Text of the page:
But the EU was founded on the premise of solidarity and not as a free trade zone only. Economic growth was regarded as a means for achieving desirable political and social goals through the process of painstaking institution building. With 500 million citizens and a combined GDP of €12.9 trillion in 2012 shared among its 27 members, the EU is better placed than ever to live up to its founding principles. The member states that benefitted from the common currency should lead in offering meaningful support, rather than decimating their weaker members in a time of crisis by forcing austerity measures upon them.
This is not denying the responsibility for reckless borrowing resting with the successive Greek governments and their supporters. However, the logic of a collective punishment of the most vulnerable groups of the population, must be rejected. The old poor and the rapidly growing new poor comprise significant sections of Greek society: 20 per cent of children live in poverty, while Greece’s unemployment rate has topped 20 per cent for four consecutive years now and reached almost 27 per cent in 2013. With youth unemployment above 50 per cent, many well-educated people have left the country. There is no access to free health care and the weak social safety net from before the crisis has all but disappeared. The dramatic welfare retrenchment combined with unemployment has led to austerity induced suicides and people searching for food in garbage cans in cities.
A continued commitment to the policies that have produced such outcomes in the name of increasing the EU’s competitiveness challenges the terms of the European Union’s founding principles. The creditors often rationalize this using a rhetoric that assumes tax-evading, unproductive Greeks brought this predicament upon themselves. They are seen as the undeserving members of the eurozone. Such reasoning creates an unhealthy political climate that gives rise to extremist nationalist movements in the EU such as the criminal Golden Dawn party, which gained almost 10 per cent of Greek votes in the last European Parliament elections.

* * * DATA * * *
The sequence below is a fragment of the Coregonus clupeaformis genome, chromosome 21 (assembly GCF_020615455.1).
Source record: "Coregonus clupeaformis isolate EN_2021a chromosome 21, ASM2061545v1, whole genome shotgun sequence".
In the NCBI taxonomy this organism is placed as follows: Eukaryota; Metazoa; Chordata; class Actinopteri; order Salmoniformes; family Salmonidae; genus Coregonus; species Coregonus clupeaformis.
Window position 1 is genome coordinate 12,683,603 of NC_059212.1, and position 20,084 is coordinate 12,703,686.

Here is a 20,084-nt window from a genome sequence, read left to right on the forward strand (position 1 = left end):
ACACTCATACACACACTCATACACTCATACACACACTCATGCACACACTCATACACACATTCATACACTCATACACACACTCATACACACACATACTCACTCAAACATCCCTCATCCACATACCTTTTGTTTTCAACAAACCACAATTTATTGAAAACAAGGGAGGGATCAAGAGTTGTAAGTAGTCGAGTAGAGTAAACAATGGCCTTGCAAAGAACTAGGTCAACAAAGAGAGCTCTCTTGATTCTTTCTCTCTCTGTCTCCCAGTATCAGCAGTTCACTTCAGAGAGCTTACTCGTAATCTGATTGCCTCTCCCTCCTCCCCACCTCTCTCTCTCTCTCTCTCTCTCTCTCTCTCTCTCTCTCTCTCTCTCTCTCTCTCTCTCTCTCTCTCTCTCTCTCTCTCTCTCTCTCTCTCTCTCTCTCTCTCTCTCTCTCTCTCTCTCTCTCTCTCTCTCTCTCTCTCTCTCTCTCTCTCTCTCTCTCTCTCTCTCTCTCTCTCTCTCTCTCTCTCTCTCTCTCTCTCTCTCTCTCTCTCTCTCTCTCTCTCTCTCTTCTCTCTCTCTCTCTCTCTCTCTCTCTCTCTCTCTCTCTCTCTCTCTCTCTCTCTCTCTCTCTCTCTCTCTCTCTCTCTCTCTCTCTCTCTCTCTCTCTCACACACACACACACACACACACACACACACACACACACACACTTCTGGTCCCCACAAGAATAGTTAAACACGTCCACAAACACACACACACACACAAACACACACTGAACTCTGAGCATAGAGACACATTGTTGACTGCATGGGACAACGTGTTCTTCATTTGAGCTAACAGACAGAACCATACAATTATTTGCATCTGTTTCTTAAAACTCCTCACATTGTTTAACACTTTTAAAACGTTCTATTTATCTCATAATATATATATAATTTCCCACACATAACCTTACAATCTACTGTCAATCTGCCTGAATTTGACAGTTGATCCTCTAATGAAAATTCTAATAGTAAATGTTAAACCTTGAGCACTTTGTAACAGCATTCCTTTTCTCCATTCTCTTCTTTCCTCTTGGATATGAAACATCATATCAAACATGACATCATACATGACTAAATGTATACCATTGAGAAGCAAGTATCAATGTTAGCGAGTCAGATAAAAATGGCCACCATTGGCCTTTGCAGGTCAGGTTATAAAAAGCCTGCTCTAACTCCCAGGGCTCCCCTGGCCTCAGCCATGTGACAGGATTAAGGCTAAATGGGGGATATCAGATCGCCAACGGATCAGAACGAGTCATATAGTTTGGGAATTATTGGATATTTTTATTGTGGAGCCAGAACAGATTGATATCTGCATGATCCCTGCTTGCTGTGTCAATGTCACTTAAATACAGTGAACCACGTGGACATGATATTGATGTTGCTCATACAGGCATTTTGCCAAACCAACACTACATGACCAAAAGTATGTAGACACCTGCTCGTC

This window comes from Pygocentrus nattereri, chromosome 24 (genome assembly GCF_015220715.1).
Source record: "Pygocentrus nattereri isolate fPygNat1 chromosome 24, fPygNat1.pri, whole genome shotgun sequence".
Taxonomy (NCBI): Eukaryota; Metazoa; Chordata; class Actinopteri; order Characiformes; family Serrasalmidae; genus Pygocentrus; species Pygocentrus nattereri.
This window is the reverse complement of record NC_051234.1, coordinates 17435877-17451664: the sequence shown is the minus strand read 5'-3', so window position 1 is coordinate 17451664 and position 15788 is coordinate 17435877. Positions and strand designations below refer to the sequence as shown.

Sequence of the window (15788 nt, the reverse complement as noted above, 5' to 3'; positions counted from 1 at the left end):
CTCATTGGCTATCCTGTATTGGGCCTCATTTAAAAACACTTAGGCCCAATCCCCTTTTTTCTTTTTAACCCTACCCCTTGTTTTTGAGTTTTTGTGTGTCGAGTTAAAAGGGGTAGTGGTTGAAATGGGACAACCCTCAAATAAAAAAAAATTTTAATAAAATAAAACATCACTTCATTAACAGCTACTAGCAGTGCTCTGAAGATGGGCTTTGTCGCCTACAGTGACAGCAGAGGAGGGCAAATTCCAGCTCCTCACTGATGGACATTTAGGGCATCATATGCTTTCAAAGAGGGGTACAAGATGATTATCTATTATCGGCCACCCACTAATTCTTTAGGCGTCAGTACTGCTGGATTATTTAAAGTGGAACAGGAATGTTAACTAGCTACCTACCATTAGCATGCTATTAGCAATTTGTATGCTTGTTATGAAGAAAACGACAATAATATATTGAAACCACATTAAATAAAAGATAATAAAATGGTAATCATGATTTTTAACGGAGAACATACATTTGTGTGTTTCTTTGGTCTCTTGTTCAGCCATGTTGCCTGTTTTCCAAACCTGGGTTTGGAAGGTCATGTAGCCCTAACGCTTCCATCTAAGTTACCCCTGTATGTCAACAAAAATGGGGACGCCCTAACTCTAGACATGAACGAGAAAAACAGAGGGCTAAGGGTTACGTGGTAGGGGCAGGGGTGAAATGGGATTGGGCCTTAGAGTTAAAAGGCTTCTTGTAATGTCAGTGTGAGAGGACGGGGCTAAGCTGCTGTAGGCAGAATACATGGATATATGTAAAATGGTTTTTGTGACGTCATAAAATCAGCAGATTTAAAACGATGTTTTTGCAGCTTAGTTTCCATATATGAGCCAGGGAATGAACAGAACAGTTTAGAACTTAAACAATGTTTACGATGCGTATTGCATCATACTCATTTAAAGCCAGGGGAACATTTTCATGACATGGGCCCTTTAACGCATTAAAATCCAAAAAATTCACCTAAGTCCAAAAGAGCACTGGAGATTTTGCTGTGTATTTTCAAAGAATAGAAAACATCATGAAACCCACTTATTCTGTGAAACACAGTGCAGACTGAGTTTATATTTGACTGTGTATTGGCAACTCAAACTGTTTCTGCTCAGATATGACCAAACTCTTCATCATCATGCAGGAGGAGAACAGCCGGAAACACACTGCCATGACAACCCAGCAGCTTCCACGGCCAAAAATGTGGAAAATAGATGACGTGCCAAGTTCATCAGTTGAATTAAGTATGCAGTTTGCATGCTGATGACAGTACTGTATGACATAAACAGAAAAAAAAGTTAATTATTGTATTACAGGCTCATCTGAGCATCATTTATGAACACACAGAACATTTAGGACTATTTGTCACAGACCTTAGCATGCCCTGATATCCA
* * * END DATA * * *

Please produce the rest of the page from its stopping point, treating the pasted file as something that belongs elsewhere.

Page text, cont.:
Explaining the euro zone debt crisis as a morality tale is both deleterious and untrue. The problematic nature of such moralistic logic must be challenged: one cannot easily justify on ethical grounds forcing the working poor to bail out a banking system from which many wealthy people benefit, or transferring the consequences of reckless lending by commercial outlets to the public. Nor can one explain the acquiescence of creditors to the machinations of the nepotistic self-serving corrupt elites dominating the state over the last 40 years that got Greece into the euro zone on false data and continue to rule it. As I have argued, the bailout money was given to the very people who are largely responsible for the crisis, while the general population of Greece is being made to suffer.
Greece’s voters are determined to stop the ruling classes from continuing their nefarious policies that have brought the country to the brink of catastrophe. But in the coming elections their real concern will be opposing the sacrifice of the futures of an entire generation.